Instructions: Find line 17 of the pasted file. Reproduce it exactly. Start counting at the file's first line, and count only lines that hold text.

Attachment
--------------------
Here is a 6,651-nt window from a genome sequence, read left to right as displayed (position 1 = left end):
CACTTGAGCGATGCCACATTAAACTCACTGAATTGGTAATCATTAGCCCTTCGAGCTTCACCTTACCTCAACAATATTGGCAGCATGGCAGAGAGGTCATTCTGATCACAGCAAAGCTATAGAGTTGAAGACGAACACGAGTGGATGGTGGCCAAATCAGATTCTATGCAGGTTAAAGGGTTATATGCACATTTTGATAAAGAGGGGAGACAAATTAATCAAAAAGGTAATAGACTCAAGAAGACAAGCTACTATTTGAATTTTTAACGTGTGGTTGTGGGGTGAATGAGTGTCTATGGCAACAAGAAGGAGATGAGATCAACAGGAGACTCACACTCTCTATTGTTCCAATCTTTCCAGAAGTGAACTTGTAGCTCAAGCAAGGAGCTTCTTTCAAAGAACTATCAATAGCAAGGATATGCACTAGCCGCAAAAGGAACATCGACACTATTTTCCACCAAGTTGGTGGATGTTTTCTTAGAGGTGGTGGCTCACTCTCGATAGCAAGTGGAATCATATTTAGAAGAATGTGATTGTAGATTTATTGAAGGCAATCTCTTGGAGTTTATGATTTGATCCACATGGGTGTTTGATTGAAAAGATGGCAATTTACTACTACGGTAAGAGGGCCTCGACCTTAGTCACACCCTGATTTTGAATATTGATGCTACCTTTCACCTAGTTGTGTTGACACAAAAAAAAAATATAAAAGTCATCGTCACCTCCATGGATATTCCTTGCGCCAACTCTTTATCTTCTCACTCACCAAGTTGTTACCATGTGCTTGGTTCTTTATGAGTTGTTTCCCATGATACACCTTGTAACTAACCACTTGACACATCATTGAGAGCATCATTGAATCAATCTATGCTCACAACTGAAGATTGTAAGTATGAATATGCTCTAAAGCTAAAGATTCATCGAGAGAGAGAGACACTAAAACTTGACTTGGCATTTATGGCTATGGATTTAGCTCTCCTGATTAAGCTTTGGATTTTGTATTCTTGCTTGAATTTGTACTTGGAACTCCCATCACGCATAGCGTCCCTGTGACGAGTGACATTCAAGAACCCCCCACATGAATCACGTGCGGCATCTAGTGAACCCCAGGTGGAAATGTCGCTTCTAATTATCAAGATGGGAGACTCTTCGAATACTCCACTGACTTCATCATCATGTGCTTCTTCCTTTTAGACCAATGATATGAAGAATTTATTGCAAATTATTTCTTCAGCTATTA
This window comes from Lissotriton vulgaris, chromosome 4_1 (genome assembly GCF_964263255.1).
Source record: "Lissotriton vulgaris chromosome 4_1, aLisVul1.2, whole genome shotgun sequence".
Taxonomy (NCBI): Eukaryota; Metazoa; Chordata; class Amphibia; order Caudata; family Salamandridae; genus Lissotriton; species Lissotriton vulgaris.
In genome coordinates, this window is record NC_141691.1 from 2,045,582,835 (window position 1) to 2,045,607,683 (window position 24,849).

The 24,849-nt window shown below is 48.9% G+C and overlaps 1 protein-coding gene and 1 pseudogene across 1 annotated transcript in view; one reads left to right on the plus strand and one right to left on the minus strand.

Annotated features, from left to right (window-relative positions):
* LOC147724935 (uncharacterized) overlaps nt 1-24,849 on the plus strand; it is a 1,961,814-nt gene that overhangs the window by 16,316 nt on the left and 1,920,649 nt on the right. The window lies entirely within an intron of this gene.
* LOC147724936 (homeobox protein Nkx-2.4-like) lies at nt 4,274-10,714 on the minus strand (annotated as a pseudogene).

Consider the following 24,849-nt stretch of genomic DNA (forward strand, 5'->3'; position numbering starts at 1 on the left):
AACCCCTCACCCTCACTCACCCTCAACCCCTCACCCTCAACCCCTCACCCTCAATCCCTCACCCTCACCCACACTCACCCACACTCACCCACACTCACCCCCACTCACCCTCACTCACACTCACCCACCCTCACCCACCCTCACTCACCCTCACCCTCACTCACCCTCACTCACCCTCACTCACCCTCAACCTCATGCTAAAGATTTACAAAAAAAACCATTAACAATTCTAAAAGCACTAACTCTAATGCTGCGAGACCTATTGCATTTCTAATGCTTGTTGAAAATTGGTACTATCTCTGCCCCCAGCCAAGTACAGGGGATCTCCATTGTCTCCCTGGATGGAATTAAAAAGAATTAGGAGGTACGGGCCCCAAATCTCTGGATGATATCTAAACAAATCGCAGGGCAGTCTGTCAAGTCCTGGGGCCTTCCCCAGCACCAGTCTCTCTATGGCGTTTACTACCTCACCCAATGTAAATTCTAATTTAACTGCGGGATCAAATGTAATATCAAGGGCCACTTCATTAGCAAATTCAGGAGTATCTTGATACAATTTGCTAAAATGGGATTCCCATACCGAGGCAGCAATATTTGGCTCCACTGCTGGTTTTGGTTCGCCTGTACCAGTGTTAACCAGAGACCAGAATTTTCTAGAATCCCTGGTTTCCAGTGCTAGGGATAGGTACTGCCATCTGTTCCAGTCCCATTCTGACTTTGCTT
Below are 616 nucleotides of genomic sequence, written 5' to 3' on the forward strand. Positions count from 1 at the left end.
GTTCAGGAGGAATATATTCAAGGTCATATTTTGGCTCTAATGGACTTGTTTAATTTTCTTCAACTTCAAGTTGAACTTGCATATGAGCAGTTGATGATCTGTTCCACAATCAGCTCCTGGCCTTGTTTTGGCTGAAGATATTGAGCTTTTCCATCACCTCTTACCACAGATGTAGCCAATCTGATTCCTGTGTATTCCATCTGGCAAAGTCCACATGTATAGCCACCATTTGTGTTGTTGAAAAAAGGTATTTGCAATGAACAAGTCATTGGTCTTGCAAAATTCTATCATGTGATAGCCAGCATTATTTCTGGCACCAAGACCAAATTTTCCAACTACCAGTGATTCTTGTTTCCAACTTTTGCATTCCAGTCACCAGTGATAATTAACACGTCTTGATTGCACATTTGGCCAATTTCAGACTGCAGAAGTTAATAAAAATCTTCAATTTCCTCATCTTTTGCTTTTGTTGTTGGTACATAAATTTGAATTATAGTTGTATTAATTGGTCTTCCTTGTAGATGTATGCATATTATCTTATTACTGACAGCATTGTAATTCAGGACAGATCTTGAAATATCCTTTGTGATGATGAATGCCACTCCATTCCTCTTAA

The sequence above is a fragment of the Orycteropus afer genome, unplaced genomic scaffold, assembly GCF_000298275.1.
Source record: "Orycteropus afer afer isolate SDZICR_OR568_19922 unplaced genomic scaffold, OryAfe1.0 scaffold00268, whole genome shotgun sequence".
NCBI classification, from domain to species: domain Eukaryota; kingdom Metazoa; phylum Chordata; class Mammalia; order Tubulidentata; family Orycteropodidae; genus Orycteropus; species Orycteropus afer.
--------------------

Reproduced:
NCBI classification, from domain to species: domain Eukaryota; kingdom Metazoa; phylum Chordata; class Mammalia; order Tubulidentata; family Orycteropodidae; genus Orycteropus; species Orycteropus afer.